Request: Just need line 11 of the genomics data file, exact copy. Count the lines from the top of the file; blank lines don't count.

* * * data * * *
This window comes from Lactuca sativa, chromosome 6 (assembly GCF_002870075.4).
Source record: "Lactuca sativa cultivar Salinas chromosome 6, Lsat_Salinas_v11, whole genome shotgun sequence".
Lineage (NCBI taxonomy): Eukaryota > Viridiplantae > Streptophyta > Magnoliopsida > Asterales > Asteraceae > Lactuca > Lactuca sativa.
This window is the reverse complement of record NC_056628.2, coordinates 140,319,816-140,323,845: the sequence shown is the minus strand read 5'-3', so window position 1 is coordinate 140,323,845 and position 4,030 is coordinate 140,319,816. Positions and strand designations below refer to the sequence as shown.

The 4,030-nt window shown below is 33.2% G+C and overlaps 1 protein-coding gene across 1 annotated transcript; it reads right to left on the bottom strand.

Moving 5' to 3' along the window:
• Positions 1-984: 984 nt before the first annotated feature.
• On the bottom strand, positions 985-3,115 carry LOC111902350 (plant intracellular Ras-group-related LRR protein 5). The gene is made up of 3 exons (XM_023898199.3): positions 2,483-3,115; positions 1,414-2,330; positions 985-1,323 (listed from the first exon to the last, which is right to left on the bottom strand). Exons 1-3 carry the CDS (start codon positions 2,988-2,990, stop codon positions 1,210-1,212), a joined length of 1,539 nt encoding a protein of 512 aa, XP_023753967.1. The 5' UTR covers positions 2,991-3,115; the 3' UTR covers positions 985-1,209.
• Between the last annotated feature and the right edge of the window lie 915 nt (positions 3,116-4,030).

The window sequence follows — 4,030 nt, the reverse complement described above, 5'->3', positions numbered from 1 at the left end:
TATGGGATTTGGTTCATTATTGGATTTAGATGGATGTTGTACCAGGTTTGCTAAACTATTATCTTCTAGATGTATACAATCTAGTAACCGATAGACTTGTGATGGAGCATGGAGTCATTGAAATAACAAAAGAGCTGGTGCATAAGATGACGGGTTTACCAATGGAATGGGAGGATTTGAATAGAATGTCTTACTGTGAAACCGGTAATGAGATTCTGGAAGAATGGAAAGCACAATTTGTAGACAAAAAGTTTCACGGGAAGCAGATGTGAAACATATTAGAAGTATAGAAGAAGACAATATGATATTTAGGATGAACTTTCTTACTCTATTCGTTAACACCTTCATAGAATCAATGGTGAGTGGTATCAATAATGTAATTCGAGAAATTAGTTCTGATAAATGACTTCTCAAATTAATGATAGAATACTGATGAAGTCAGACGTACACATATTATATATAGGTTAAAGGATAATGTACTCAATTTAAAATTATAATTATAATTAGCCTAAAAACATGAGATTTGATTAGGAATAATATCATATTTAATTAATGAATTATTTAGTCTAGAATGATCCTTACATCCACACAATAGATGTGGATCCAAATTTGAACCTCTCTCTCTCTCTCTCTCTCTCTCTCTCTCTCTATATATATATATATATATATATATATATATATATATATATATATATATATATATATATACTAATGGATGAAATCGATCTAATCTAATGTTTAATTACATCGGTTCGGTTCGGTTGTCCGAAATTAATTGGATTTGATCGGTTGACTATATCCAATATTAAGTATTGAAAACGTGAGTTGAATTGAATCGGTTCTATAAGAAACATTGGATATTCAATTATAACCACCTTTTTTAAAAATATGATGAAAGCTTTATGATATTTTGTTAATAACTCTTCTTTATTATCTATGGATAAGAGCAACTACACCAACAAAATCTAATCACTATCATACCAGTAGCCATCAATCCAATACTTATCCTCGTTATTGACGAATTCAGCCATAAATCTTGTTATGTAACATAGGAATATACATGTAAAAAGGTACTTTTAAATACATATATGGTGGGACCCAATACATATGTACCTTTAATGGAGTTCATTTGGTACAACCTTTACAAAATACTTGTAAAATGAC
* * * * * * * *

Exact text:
TATGGGATTTGGTTCATTATTGGATTTAGATGGATGTTGTACCAGGTTTGCTAAACTATTATCTTCTAGATGTATACAATCTAGTAACCGATAGACTTGTGATGGAGCATGGAGTCATTGAAATAACAAAAGAGCTGGTGCATAAGATGACGGGTTTACCAATGGAATGGGAGGATTTGAATAGAATGTCTTACTGTGAAACCGGTAATGAGATTCTGGAAGAATGGAAAGCACAATTTGTAGACAAAAAGTTTCACGGGAAGCAGATGTGAAACATATTAGAAGTATAGAAGAAGACAATATGATATTTAGGATGAACTTTCTTACTCTATTCGTTAACACCTTCATAGAATCAATGGTGAGTGGTATCAATAATGTAATTCGAGAAATTAGTTCTGATAAATGACTTCTCAAATTAATGATAGAATACTGATGAAGTCAGACGTACACATATTATATATAGGTTAAAGGATAATGTACTCAATTTAAAATTATAATTATAATTAGCCTAAAAACATGAGATTTGATTAGGAATAATATCATATTTAATTAATGAATTATTTAGTCTAGAATGATCCTTACATCCACACAATAGATGTGGATCCAAATTTGAACCTCTCTCTCTCTCTCTCTCTCTCTCTCTCTCTCTATATATATATATATATATATATATATATATATATATATATATATATATATATATATATACTAATGGATGAAATCGATCTAATCTAATGTTTAATTACATCGGTTCGGTTCGGTTGTCCGAAATTAATTGGATTTGATCGGTTGACTATATCCAATATTAAGTATTGAAAACGTGAGTTGAATTGAATCGGTTCTATAAGAAACATTGGATATTCAATTATAACCACCTTTTTTAAAAATATGATGAAAGCTTTATGATATTTTGTTAATAACTCTTCTTTATTATCTATGGATAAGAGCAACTACACCAACAAAATCTAATCACTATCATACCAGTAGCCATCAATCCAATACTTATCCTCGTTATTGACGAATTCAGCCATAAATCTTGTTATGTAACATAGGAATATACATGTAAAAAGGTACTTTTAAATACATATATGGTGGGACCCAATACATATGTACCTTTAATGGAGTTCATTTGGTACAACCTTTACAAAATACTTGTAAAATGAC